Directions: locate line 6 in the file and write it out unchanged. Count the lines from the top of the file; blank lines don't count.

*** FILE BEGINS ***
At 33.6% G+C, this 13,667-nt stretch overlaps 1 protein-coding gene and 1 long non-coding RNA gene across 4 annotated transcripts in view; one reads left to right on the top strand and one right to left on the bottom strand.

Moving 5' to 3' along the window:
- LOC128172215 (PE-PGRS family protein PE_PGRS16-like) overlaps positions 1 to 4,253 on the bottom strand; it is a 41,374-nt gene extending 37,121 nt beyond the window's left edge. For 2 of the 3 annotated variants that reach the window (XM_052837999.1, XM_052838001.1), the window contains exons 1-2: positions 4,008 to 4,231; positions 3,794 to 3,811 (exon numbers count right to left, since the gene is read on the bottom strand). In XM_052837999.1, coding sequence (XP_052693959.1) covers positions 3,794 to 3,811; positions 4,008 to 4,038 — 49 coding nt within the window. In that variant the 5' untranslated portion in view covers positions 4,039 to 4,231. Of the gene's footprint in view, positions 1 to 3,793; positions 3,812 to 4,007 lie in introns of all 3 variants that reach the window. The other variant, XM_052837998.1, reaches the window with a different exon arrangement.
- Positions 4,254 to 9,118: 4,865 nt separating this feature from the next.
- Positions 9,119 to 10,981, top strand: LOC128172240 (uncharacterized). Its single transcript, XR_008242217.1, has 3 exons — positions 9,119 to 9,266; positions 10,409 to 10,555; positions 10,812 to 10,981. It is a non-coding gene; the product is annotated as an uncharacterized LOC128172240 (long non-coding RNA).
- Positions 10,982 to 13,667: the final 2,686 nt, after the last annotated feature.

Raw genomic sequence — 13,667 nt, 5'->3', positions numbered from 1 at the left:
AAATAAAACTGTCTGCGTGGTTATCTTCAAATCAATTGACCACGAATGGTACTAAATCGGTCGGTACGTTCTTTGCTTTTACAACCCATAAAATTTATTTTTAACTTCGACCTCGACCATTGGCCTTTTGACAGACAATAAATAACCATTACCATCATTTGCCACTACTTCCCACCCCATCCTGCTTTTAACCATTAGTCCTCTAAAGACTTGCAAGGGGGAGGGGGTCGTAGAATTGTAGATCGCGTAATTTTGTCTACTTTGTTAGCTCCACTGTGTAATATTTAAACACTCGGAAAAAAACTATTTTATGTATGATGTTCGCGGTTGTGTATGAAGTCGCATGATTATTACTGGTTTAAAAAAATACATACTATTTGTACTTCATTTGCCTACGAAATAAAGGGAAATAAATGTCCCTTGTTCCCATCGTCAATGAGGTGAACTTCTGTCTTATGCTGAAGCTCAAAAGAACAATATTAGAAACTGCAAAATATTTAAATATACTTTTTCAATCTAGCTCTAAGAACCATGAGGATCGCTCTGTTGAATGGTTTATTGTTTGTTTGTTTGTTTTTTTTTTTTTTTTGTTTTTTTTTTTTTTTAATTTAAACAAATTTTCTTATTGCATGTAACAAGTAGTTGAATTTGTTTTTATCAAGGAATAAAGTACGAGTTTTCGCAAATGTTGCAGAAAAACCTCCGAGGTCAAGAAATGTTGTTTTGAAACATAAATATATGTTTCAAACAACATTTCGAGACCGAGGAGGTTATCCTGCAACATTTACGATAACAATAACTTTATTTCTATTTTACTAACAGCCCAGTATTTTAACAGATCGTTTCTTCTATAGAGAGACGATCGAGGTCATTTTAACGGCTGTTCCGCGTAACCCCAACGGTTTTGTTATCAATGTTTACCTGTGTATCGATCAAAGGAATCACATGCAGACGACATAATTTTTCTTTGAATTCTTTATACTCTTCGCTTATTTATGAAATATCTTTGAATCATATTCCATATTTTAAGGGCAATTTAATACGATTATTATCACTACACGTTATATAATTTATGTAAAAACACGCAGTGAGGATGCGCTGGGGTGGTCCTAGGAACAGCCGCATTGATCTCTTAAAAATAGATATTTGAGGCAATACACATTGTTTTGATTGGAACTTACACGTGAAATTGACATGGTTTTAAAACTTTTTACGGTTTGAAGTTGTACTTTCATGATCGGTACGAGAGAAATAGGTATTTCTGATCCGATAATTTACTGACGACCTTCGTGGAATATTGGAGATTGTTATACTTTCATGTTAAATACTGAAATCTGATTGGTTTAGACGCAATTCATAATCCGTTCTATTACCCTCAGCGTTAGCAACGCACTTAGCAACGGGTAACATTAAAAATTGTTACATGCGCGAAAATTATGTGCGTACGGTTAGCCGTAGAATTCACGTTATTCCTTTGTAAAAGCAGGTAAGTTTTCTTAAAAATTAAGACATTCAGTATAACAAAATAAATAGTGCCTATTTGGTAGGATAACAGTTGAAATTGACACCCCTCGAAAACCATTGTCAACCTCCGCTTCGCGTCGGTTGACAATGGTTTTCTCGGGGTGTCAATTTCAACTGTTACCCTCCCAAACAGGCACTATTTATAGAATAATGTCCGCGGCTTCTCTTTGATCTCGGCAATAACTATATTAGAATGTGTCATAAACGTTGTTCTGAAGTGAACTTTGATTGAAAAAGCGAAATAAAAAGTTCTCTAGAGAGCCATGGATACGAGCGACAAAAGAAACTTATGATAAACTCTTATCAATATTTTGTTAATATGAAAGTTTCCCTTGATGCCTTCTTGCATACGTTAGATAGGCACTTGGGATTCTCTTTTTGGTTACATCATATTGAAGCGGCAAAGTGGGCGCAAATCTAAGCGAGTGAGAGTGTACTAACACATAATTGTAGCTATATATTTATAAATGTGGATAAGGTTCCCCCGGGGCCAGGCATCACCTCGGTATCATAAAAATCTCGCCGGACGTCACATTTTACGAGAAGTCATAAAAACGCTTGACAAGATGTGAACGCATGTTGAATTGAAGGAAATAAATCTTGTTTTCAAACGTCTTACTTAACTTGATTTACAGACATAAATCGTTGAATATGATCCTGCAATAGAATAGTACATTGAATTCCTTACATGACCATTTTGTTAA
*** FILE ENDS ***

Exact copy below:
- Positions 10,982 to 13,667: the final 2,686 nt, after the last annotated feature.